# Two questions on one-dimensional dynamical systems

(1) For $$\beta>1$$ let $$T_{\beta}:[0,1)\to [0,1)$$ be given by $$T_{\beta}(x)=\{\beta x\}$$, where $$\{\cdot\}$$ denotes the non-integer part of real number. It is classical result (due to Parry I think) that the dynamical system $$([0,1),T_{\beta})$$ is mixing with topological entropy $$\log(\beta)$$. Now I wonder if this System is Devaney chaotic, means that in addition to transitivity periodic orbits are dense. If $$\beta$$ is an integer this is well known. In the literature I found the result that the system $$([0,1),T_{\beta})$$ is sofic if $$\beta$$ is a Pisot number, an algebraic integer with all its conjugates insides the unite circle. From this we get a dense set of periodic orbits. Is this known for any other $$\beta>1$$?

(2) For $$\mu\in (0,4]$$ let $$f_{\mu}:[0,1]\to[0,1]$$ be given by $$f_{\mu}(x)=\mu x(1-x)$$. I know the celebrated result that there is a set $$B$$ of positiv Lebesgue measure such that $$([0,1],f_{\mu})$$ has an chaotic attractor for $$\mu\in B$$. If I am not mistaken chaos means here topological and not Devaney chaos. My question is for which algebraic numbers $$\mu<4$$ the system $$([0,1],f_{\mu})$$ has a Devaney chaotic subsystem? Perhaps this is a difficult question, is anything known?\

Question (1) is answered. Concerning (2) I understand now that we have Devaney chaos of $$([0,1],f_{\mu})$$ for all $$\mu\in B$$. Are there any explicitly known (algebraic) numbers in $$B$$?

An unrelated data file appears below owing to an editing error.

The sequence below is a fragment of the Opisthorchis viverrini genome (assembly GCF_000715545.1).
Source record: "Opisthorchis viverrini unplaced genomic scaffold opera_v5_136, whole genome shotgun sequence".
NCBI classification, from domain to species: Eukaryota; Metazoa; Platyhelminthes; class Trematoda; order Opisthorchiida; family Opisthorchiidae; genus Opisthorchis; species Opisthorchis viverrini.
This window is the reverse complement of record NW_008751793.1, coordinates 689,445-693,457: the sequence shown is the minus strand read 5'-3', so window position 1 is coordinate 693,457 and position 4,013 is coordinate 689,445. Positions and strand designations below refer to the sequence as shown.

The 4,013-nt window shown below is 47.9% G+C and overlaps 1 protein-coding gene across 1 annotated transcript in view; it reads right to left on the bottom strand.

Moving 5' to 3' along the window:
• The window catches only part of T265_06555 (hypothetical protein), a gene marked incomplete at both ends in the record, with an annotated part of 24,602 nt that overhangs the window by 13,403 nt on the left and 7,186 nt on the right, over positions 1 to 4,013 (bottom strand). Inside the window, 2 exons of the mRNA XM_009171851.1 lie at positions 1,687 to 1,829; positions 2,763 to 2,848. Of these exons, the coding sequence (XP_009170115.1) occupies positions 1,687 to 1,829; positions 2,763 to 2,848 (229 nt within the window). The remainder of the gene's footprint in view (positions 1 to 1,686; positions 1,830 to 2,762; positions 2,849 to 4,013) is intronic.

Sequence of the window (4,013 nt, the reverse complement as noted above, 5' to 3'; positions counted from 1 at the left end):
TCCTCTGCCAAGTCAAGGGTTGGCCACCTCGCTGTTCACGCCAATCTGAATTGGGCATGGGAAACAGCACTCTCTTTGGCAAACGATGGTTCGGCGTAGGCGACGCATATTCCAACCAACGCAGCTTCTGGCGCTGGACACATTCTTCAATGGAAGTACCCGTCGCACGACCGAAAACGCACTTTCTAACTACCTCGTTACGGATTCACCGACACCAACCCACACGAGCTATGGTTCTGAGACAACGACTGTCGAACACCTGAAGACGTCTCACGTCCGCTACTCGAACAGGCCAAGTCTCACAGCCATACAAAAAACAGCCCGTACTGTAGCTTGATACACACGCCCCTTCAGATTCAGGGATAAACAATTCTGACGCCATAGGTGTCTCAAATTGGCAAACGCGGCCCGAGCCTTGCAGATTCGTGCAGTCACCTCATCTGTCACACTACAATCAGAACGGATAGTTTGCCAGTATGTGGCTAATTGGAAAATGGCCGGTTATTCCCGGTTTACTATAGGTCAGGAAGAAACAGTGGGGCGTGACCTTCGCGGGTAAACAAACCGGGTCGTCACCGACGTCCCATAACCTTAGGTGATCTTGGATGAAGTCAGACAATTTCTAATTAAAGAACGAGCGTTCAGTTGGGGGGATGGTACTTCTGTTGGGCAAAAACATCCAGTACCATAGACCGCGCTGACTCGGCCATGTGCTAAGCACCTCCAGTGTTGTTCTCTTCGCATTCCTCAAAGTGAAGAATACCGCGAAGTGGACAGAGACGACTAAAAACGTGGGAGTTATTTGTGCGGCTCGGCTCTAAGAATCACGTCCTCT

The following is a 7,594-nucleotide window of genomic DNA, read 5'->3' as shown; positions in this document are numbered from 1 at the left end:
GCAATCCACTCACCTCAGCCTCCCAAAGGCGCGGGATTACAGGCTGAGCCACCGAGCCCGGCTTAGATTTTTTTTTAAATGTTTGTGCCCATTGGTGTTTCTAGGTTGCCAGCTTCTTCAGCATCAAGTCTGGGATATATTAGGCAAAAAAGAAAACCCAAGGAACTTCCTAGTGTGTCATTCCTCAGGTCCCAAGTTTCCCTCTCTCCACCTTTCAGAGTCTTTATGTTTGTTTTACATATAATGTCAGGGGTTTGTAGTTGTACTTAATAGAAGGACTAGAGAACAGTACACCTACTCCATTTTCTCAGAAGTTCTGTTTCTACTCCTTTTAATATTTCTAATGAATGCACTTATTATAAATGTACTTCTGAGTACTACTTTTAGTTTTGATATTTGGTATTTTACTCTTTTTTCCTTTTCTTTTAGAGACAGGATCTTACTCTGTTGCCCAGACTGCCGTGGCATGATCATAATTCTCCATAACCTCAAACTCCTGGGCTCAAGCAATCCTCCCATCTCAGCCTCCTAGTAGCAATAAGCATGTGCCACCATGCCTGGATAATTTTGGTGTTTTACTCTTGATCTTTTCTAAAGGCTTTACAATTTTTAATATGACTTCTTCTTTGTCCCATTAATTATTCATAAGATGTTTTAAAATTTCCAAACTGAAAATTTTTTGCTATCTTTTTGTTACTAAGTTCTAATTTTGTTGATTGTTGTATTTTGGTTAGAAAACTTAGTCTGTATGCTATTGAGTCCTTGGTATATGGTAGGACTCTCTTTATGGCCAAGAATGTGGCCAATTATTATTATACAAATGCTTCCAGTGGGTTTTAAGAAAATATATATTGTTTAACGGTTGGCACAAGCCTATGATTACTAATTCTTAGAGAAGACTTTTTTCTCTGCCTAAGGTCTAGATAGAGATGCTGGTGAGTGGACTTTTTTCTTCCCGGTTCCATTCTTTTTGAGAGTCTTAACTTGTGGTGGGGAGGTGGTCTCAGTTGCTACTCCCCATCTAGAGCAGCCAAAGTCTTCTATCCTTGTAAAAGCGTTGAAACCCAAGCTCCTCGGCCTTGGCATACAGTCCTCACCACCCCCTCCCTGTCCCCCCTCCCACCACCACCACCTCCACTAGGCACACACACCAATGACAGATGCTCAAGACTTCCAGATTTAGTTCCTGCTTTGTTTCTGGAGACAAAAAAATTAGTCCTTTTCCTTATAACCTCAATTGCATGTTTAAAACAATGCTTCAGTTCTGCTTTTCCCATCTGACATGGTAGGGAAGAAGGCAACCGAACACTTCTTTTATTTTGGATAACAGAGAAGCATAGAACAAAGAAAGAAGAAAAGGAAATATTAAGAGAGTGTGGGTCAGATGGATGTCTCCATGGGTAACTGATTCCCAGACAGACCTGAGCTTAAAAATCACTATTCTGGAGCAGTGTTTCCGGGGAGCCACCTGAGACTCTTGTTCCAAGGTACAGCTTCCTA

For continuous interval maps, Devaney's notion chaos is equivalent to the existence of a transitive orbit: that implies both the density of periodic points and the sensitivity on initial conditions. See Proposition 7.2 here for example. Now concerning the second question, Jakobson's celebrated result says that maps in the quadratic family admit an absolutely continuous ergodic invariant measure for a subset of positive Lebesgue measure of parameters. The fact that one can add ergodicity is explicitly mentioned in Yoccoz's proof of Jakobson's theorem. Theorem 1.1 there even specifies the support of that measure as the interval between the critical value and its image (the theorem is formulated for the quadratic family $$x\mapsto x^2+c$$ which is conjugate to the logistic family $$\{f_\mu\}_\mu$$). Now the ergodicity implies that there exists a point $$x$$ (in fact a subset of positive Lebesgue measure of such points) whose orbit is dense in the interval which is the support of that measure. For $$\mu$$ belonging to a subset of positive Lebesgue measure of parameters, $$f_\mu$$ has the property just mentioned.

As for first family, $$T_\beta$$ is not continuous. Thus it is not possible to immediately deduce Devaney chaos even from transitivity and the density of periodic points. So I think one should rely on the literature on $$\beta$$-expansions.

• As mentioned by Anthony Quas, $$T_\beta$$ admits an ergodic absolutely continuous invariant measure. Again, this fact implies transitivity.
• Regarding the density of periodic points the OP asks about, the paper β-Expansions and symbolic dynamics outlines some of the known results. In particular, there is a semi-conjugacy from a one-sided shift space onto $$T_\beta$$ (Proposition 2.1). The paper mentions positive solutions of $$\beta^{n+1}=\beta^n+1$$ ($$n$$ large enough) and $$\beta^4=3\beta^3+2\beta^2+3$$ as examples where the subshift is of finite type while $$\beta$$ is neither Pisot nor Salem (nevertheless it should be Perron). This can help with questions about density of periodic points and topological mixing (which is stronger than topological transitivity) because those questions are well-understood for subshifts of finite type.